A More Perfect Union
Can two law clerks on opposite sides of the aisle find common ground?
Thu May 28 2009
LAWFULLY YOURS Friedman and Simmons balance legal and romantic matters;...
If only real-world political machinations could be resolved with a little reasoning, a lot of flirting and some lovemaking. But that method of mediation isn’t likely to succeed for anyone besides the paper-thin characters of Vern Thiessen’s well-intentioned and occasionally perceptive ode to bipartisanship, A More Perfect Union. A pair of Supreme Court law clerks, Maddie (Friedman) and James (Simmons) stand at opposing ends of the political spectrum, but similarities to Mary Matalin and James Carville end there.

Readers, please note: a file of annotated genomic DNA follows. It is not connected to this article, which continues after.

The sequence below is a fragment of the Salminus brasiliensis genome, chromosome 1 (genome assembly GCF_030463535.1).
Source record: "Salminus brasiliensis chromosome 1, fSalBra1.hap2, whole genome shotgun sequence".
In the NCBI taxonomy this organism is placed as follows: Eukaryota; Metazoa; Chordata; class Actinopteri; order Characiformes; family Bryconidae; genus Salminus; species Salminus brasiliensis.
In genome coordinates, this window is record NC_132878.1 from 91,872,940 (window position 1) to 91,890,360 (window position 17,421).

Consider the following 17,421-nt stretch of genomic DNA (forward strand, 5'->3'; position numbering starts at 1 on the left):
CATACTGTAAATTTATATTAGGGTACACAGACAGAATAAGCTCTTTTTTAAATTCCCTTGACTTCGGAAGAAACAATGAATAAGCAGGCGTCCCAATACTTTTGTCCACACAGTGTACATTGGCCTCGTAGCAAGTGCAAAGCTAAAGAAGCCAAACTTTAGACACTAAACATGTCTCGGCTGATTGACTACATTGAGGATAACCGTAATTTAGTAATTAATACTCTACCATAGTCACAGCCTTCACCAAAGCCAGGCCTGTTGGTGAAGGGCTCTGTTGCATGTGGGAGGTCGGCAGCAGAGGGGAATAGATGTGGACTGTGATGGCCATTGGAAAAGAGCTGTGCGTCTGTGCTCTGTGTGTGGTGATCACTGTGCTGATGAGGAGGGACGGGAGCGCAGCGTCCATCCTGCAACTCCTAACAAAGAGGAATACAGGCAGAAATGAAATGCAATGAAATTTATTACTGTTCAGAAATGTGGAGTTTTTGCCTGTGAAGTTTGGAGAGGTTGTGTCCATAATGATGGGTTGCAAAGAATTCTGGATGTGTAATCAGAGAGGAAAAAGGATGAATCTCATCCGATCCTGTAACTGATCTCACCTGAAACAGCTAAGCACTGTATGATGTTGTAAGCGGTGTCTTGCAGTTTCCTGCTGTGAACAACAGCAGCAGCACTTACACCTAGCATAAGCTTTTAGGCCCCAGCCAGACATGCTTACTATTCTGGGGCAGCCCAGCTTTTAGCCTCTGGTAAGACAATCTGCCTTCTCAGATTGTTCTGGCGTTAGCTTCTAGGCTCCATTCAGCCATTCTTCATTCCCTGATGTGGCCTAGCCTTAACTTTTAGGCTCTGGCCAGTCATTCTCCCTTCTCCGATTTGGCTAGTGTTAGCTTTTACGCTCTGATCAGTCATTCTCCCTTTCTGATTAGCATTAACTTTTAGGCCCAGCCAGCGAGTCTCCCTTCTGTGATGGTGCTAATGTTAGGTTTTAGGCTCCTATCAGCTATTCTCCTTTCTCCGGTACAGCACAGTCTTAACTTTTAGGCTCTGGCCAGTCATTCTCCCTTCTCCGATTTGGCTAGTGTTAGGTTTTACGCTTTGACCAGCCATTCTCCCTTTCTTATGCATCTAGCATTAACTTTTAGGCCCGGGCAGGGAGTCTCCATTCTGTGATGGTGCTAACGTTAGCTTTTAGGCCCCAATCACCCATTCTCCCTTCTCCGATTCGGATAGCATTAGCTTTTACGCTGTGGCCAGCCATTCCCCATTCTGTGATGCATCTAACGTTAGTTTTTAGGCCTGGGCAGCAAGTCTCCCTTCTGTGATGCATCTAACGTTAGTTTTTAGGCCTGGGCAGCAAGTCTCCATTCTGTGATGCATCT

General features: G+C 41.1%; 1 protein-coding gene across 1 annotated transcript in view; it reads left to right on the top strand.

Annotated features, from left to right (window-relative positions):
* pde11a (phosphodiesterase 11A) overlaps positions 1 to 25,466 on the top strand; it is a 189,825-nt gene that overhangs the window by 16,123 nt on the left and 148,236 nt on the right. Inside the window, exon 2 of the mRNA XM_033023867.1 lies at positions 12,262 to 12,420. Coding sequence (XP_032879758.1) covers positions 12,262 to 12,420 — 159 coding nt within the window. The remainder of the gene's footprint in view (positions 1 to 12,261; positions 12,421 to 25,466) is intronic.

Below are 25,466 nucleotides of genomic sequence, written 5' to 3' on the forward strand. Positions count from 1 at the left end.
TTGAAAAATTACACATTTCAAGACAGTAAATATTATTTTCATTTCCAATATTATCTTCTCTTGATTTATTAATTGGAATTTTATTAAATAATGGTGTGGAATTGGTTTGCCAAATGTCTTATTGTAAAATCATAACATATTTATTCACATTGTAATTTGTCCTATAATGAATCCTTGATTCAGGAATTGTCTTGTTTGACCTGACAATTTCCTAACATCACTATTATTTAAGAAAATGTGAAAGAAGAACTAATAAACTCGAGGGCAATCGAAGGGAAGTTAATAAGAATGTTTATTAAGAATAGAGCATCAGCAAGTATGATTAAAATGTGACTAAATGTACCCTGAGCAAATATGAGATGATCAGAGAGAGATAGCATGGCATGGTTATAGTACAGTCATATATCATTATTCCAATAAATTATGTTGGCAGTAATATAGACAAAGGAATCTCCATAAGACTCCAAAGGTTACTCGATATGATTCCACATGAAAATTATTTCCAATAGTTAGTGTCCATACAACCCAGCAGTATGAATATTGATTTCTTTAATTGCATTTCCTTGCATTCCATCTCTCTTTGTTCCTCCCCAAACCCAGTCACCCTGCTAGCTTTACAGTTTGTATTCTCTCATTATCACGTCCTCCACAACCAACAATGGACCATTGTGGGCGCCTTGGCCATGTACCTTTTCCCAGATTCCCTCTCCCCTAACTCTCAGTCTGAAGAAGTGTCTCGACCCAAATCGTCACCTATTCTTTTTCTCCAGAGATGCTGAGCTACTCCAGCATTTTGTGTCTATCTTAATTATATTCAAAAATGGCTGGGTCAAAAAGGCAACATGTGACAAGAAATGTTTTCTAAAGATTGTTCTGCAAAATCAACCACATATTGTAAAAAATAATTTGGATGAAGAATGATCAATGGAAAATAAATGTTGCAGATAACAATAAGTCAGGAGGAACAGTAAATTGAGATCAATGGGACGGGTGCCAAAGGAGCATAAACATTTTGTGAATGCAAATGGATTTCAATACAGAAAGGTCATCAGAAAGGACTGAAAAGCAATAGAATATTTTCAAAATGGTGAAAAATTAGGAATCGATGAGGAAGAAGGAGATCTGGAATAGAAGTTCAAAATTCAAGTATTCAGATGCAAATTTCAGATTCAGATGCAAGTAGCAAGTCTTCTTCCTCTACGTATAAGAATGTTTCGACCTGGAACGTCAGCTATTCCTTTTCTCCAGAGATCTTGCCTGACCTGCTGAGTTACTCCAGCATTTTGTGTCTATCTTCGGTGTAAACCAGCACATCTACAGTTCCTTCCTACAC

She works for a conservative male justice dubbed “the Wise One,” while his boss is a liberal female christened “the Enlightened One.” Although they disagree about the death penalty and the right of religious institutions to discriminate, they bond as outsiders—a Jewish woman and an African-American man—and eventually come together as lovers, largely because James relentlessly hits on Maddie in the Supreme Court library. (Luckily, none of their cases involves a sexual harassment complaint.)
Anyone with a working knowledge of romance-novel clichs can guess how things proceed, and soon they’re harboring secrets that may cost them their hard-won positions. Friedman and Simmons generate a winning rapport—Simmons is especially charismatic as he fluctuates between his character’s playful and serious sides—but despite their efforts and those of director Ron Russell, Thiessen’s vital themes of unity and truth-telling hit louder than a pounded gavel. Epic Theatre Ensemble’s mission is to tackle issue-oriented plays, but this one becomes too much of a trial.—Diane Snyder